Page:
Arabia and Iran are very important for Iraq especially for
security-related matters. Syria, Jordan and Kuwait are also
important for humanitarian reasons especially for the future of
Iraqi refugees. All of these developments indicate that Turkey has
to see the Iraq issue in a broader context and should not take the
PKK issue as the sole angle. Otherwise Turkey might be out of the
game, ignoring the new circumstances and the changing equilibrium."


Zafer Atay writes in the business and political daily Dunya:
"Following the demise of the Soviet Union, the Warsaw Pact not only
dissolved but some of its members joined NATO. In the meantime
Moscow could not get rid of its negative obsession regarding the
NATO alliance; Russia is still suspicious of the Western alliance.
In an effort to unite the former Soviet countries, Moscow managed to
establish the Union of Independent States and the Shanghai Five with
China, which was expanded to include new participants recently.
The Shanghai Cooperation group just launched a giant exercise with
6500 soldiers. Although both Beijing and Moscow deny this group is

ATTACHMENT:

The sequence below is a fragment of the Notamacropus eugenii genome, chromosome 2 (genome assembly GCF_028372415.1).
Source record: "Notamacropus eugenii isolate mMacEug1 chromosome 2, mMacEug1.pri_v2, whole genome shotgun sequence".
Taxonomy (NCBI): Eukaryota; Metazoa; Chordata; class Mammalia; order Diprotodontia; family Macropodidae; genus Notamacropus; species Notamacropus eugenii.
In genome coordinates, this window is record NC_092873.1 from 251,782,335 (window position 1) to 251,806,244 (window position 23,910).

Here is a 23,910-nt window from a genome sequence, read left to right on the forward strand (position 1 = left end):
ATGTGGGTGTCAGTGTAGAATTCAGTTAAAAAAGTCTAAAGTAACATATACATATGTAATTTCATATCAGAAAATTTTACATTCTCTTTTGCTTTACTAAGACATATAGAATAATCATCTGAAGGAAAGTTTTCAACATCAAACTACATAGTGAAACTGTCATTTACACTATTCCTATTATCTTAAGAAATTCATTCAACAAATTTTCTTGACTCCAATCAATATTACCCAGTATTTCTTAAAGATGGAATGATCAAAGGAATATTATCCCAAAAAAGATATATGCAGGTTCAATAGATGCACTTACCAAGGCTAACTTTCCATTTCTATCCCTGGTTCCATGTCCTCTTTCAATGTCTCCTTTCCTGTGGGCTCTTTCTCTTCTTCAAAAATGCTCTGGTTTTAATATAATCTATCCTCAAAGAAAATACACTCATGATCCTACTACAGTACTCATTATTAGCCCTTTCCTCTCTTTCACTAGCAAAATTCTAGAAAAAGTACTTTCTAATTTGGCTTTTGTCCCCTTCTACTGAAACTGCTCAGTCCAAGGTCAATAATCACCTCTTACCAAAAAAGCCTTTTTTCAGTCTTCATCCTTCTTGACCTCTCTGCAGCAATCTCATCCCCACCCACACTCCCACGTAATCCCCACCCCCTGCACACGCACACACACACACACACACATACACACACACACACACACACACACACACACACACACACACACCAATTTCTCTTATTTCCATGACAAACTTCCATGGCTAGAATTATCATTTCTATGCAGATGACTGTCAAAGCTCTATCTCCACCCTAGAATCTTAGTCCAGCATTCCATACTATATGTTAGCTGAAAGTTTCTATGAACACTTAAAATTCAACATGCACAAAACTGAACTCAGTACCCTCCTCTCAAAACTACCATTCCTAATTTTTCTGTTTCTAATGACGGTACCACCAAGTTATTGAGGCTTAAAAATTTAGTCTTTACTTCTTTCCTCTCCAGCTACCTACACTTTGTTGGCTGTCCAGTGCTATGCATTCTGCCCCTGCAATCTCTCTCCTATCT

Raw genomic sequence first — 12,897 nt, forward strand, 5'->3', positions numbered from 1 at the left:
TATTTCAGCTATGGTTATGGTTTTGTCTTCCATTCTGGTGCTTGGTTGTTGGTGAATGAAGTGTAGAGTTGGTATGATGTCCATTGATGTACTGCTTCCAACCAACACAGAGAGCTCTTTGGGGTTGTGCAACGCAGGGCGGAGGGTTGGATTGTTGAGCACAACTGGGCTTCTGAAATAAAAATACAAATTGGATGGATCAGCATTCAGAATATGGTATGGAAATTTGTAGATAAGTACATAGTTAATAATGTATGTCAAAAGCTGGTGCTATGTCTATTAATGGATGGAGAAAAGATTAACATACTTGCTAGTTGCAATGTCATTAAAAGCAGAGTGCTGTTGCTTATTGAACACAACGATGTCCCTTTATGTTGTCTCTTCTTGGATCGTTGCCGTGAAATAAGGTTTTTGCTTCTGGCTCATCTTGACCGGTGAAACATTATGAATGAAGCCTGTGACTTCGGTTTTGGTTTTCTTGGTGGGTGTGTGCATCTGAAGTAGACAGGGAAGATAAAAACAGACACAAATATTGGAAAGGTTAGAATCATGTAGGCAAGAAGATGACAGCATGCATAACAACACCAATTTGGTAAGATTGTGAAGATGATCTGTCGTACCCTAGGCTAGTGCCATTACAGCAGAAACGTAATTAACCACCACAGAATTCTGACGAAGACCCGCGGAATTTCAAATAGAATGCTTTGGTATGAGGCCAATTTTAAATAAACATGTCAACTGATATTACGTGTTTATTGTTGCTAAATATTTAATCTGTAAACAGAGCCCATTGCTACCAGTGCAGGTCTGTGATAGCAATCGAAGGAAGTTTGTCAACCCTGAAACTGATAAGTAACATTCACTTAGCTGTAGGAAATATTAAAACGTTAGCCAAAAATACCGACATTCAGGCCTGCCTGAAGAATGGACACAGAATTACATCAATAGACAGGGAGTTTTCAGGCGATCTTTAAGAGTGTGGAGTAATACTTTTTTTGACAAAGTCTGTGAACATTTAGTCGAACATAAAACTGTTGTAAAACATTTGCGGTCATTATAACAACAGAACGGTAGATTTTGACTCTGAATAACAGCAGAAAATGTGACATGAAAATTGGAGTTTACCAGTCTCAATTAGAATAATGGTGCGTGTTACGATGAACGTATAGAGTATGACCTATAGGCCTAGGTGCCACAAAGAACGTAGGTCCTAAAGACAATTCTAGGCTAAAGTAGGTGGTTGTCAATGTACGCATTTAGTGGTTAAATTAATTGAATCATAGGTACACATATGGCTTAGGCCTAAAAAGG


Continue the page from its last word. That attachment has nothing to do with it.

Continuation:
meant to be an alternate to NATO, the member states are expected to
sign a cooperation agreement to form a defense shield. Iran,
Pakistan, India and Mongolia are observers to the ongoing exercise
and there is a possibility that they will join the alliance. Given
the huge populations and powerful armies of China and Russia,
participation of the current observers will not only lead to the
formation of Asian NATO, but also will change the world power
equilibrium."

TV News:
(NTV, 6 A.M.)
Domestic News

- Thirteen Turkish soldiers and two civilians, were wounded when a
PKK roadside landmine went off in Eruh in the southeastern province
of Siirt.

- Writer Nevval Sevindi said she will run for the Democrat Party
(DP) chairmanship. DP leader Mehmet Agar had quit his party after
failing to cross the 10-percent threshold in the general elections.


- Hundreds of environment activists including the city mayor held a
protest demonstration in the eastern city of Tunceli, calling on the

ANKARA 00002067 003 OF 003


government not to build dams on the Munzur River, saying it would
damage the ecology of the province.

International News

- The new Greek Cypriot Foreign Minister Erato Kozaku-Markulli said
the Turkish military and not Turkish politicians holds the key to a
solution in Cyprus.

- The northern Iraqi PUK website says the high commission for
implementing the constitutional article on Kirkuk is to convene
after five months in Baghdad, and is expected to speed up work for
holding a controversial referendum on the fate of the oil rich city.


- Britain's Sunday Telegraph reports a sudden pullout of US and UK
forces from Iraq will spark civilian strife and divide the country
into three zones, dragging Turkey, Iran, Syria, and Saudi Arabia
into the conflict.

MCELDOWNEY

© Scoop Media